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State Department: Serbia & Montenegro - Consular Information Sheet, January 31, 1996

Serbia & Montenegro - Consular Information Sheet
January 31, 1996

Country Description: The Federal Republic of Yugoslavia (Serbia and Montenegro) is a moderately developed European country undergoing profound political and economic change. In January 1996, the U.S. implemented the suspension of UN economic sanctions. U.S. citizens and companies may now undertake normal business and personal transactions involving the export and import of goods to and from the Federal Republic of Yugoslavia. Tourist facilities are widely available, but conditions vary considerably and some services and supplies found in other European countries are unavailable.

Entry Requirements: U.S. citizens require a passport and visa. Visas should be obtained prior to departure from the U.S. as they are not normally granted at land border points, and never granted at airports. The Embassy of the Former Republic of Yugoslavia at 2410 California Street, N.W., Washington, D.C. 20008, telephone (202) 462-6566, may be contacted for updated entry requirements. Visitors staying in private homes need to register with police immediately upon arrival; failure to comply may result in a fine, imprisonment and/or expulsion.

Areas of Instability: The potential for violent incidents persists throughout the country. Ethnic tensions remain high, particularly in the Kosovo and Sandzak regions. Travelers may be stopped by government militia at any time and should be prepared to cooperate. Border regions, particularly near Croatia and along the Drina River, are sensitive areas.

Medical Facilities: Although many physicians are highly trained, hospitals and clinics are generally not equipped and maintained to U.S. standards. Medicines and basic medical supplies are usually available in private pharmacies. Because U.S. medical insurance is not always valid outside the United States, travelers have found that supplemental insurance with overseas coverage, including specific provision for air evacuation, has proven beneficial. However, even with special coverage, payment is required in cash at the time of service. Further information on health matters can be obtained from the Centers for Disease Control and Prevention's international travelers hotline, telephone (404) 332-4559.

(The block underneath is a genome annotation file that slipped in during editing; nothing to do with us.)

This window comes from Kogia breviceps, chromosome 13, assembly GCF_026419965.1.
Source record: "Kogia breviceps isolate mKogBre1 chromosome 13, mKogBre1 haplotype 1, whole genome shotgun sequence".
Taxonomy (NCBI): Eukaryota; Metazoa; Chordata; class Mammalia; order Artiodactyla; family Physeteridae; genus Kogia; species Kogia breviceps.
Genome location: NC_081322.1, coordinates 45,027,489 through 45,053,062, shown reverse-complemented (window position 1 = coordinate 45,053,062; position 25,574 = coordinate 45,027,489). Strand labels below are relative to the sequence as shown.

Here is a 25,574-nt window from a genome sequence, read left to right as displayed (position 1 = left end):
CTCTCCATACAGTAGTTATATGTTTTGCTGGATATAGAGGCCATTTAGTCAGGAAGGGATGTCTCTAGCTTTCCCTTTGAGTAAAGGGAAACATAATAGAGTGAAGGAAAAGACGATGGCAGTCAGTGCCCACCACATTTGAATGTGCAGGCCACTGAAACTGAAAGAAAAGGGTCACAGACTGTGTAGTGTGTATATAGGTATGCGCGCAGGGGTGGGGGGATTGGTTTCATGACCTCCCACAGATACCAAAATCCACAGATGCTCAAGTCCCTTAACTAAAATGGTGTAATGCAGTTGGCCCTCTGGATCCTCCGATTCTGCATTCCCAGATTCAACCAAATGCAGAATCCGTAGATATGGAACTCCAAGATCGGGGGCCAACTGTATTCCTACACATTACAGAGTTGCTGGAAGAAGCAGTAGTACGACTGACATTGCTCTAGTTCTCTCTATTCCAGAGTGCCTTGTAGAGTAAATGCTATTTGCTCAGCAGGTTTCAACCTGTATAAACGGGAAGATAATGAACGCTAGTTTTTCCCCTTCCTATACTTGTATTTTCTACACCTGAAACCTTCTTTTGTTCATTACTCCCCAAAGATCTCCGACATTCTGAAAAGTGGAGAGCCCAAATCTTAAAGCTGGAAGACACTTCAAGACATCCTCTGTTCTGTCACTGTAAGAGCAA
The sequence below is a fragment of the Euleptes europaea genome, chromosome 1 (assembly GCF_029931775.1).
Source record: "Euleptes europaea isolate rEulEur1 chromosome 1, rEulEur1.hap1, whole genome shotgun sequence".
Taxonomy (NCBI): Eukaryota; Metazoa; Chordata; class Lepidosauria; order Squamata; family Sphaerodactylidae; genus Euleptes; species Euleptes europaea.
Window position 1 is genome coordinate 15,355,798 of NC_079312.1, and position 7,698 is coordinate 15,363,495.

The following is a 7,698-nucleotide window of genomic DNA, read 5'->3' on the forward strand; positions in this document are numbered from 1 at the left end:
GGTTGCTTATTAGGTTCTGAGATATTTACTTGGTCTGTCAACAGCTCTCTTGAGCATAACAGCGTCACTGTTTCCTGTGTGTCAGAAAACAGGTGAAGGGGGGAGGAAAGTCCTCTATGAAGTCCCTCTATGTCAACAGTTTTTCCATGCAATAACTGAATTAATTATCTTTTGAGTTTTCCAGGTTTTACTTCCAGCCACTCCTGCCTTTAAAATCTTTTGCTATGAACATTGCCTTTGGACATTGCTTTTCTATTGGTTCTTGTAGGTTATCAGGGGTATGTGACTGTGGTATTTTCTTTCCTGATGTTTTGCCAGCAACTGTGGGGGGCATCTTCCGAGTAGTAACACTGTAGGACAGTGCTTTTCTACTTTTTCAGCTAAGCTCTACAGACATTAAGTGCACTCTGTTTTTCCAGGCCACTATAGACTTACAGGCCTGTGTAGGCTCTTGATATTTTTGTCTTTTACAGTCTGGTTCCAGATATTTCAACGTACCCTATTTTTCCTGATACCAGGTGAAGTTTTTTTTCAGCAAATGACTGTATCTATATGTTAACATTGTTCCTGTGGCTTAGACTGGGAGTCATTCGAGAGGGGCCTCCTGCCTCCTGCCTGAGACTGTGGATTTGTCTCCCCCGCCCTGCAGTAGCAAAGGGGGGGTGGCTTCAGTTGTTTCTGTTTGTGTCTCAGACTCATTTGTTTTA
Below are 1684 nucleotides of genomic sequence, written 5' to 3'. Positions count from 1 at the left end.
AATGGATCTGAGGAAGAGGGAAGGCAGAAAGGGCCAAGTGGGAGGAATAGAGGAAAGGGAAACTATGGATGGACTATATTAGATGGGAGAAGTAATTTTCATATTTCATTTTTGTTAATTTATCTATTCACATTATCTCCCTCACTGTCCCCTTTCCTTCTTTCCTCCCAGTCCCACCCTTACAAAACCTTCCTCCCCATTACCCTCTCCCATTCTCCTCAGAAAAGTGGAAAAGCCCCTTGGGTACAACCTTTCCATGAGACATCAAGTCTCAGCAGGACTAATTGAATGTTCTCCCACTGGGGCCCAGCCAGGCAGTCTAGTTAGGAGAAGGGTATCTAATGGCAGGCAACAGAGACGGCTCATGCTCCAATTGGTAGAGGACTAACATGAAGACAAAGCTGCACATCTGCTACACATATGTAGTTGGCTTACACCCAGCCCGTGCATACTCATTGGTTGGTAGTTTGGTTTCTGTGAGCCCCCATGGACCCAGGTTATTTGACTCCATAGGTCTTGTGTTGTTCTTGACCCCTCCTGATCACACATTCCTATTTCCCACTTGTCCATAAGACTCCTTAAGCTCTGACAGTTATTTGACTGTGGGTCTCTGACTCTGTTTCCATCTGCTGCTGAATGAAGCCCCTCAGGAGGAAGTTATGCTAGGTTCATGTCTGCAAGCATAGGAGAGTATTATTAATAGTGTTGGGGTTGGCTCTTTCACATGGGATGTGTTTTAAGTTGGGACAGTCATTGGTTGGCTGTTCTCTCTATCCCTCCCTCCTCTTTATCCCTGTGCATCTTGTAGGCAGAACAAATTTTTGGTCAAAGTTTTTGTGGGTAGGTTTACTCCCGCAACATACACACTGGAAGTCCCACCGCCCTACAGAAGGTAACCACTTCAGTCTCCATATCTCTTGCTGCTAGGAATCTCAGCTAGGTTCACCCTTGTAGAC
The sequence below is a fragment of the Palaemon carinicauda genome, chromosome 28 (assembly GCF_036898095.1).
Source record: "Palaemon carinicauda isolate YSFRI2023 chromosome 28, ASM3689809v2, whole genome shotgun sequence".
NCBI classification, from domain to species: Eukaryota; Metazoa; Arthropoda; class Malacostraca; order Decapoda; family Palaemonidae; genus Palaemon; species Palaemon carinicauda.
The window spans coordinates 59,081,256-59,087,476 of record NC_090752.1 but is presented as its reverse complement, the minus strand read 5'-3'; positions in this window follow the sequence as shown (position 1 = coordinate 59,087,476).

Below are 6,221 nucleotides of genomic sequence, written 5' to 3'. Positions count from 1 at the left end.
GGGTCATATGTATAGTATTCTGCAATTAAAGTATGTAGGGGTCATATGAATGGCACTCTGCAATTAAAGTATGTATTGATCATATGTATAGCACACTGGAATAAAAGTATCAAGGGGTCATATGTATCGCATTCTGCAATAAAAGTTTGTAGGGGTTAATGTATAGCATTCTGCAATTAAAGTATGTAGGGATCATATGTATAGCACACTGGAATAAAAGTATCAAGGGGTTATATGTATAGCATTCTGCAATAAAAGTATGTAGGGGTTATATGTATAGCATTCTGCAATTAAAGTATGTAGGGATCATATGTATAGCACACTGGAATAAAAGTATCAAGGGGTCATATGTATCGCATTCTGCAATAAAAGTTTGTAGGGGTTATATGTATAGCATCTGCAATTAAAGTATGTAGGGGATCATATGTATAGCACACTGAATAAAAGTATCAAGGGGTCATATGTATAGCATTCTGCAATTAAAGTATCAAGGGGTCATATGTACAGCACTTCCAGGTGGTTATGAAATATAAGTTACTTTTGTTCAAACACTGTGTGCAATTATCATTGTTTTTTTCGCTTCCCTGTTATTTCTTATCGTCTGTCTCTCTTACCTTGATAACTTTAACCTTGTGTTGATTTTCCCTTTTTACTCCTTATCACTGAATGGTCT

Crime Information: There is a continuing trend toward lawlessness and disorder. Robberies are often perpetrated near railroad and bus stations, on public transport, and in city centers. Violent crime has increased dramatically, with many incidents taking place in broad daylight at popular public places. Possession of firearms (including grenades and mines) is widespread and weapons are frequently discharged in public.

The loss or theft abroad of a U.S. passport should be reported immediately to the local police and the nearest U.S. embassy or consulate. The Department of State's pamphlet "A Safe Trip Abroad" provides useful information on protecting personal security and possessions while traveling abroad. It is available from the Superintendent of Documents, U.S. Government Printing Office, Washington, D.C. 20402.

Currency Information: All currency must be declared upon entry and a customs receipt issued. Failure to produce this receipt upon departure may result in all funds being confiscated. Credit cards, personal checks and traveler's checks are generally not accepted.

Drug Penalties: U.S. citizens are subject to the laws of the country in which they are traveling. Penalties for possession, use or trafficking in illegal drugs are strict, and convicted offenders can expect jail sentences and fines.

Internal Travel: The suspension of sanctions and increased commercial traffic across the border have added to long delays when entering the country by car or bus. Purchase of third party insurance is required for cars. Road tolls for foreign registered vehicles are very high. Overland travel between Serbia and Croatia and between Montenegro and Croatia generally is not possible for private individuals.

Registration and Embassy Location: U.S. citizens may register with the U.S. Embassy in Belgrade and obtain updated information on travel and security in Serbia and Montenegro. The Embassy is located at Kneza Milosa 50, telephone (381)(11) 645-655. The after hours telephone number is (381) (11) 646-481.

No. 96-008

This replaces the Consular Information Sheet dated November 2, 1994, to remove the travel warning, delete sanctions information and update all information.

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Tuesday, 3 December 1996